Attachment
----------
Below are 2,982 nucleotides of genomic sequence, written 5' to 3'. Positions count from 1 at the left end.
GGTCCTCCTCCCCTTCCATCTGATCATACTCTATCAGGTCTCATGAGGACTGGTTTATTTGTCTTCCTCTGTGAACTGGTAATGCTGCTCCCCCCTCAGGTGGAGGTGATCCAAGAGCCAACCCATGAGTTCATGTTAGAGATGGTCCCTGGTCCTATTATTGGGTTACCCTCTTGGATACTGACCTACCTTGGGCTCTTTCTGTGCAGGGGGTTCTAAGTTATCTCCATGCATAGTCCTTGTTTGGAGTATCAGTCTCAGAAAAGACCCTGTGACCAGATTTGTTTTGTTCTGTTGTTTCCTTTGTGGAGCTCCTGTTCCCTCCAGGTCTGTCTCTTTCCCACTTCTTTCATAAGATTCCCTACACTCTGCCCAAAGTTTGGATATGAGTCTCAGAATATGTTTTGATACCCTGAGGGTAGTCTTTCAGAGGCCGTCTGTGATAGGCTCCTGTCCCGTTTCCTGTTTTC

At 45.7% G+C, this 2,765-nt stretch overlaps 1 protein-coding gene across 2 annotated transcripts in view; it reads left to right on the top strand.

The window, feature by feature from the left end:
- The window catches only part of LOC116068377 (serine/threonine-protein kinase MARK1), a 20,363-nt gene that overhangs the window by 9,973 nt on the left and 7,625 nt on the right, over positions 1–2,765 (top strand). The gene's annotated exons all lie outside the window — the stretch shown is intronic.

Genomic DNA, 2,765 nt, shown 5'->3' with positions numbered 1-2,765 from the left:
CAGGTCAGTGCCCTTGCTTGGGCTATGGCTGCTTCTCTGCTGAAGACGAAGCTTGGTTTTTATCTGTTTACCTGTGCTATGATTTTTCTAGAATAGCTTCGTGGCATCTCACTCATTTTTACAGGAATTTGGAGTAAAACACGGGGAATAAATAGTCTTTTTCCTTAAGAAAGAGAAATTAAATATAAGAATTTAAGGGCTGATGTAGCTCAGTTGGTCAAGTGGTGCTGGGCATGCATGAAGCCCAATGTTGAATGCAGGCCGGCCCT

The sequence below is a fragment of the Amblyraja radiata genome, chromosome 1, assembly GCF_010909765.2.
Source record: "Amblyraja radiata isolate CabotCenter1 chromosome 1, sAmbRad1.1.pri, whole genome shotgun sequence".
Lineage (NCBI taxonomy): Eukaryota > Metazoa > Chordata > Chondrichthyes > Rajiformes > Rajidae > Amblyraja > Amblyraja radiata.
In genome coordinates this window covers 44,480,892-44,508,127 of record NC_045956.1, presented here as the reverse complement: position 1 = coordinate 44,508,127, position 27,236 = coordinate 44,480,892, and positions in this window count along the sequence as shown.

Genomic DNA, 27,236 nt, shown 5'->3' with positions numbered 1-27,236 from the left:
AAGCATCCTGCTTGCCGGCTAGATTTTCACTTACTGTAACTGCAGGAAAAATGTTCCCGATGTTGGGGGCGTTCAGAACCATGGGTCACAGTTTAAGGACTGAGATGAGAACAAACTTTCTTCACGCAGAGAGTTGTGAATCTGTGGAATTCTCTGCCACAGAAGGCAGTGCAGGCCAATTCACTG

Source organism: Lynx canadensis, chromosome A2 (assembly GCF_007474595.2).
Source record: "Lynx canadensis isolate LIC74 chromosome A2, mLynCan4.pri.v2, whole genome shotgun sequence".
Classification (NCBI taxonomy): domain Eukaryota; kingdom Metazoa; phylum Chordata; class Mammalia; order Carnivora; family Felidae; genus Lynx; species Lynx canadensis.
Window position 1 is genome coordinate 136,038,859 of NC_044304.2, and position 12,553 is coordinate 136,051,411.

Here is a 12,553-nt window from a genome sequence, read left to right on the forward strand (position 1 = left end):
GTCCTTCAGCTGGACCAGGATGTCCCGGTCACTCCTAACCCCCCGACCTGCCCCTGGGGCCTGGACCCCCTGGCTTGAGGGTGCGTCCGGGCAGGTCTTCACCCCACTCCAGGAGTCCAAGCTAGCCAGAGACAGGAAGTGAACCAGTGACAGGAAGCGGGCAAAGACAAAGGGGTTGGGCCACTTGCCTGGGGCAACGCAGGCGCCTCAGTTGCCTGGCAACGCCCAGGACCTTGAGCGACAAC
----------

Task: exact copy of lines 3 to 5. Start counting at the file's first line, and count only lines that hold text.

At 45.7% G+C, this 2,765-nt stretch overlaps 1 protein-coding gene across 2 annotated transcripts in view; it reads left to right on the top strand.

The window, feature by feature from the left end:
- The window catches only part of LOC116068377 (serine/threonine-protein kinase MARK1), a 20,363-nt gene that overhangs the window by 9,973 nt on the left and 7,625 nt on the right, over positions 1–2,765 (top strand). The gene's annotated exons all lie outside the window — the stretch shown is intronic.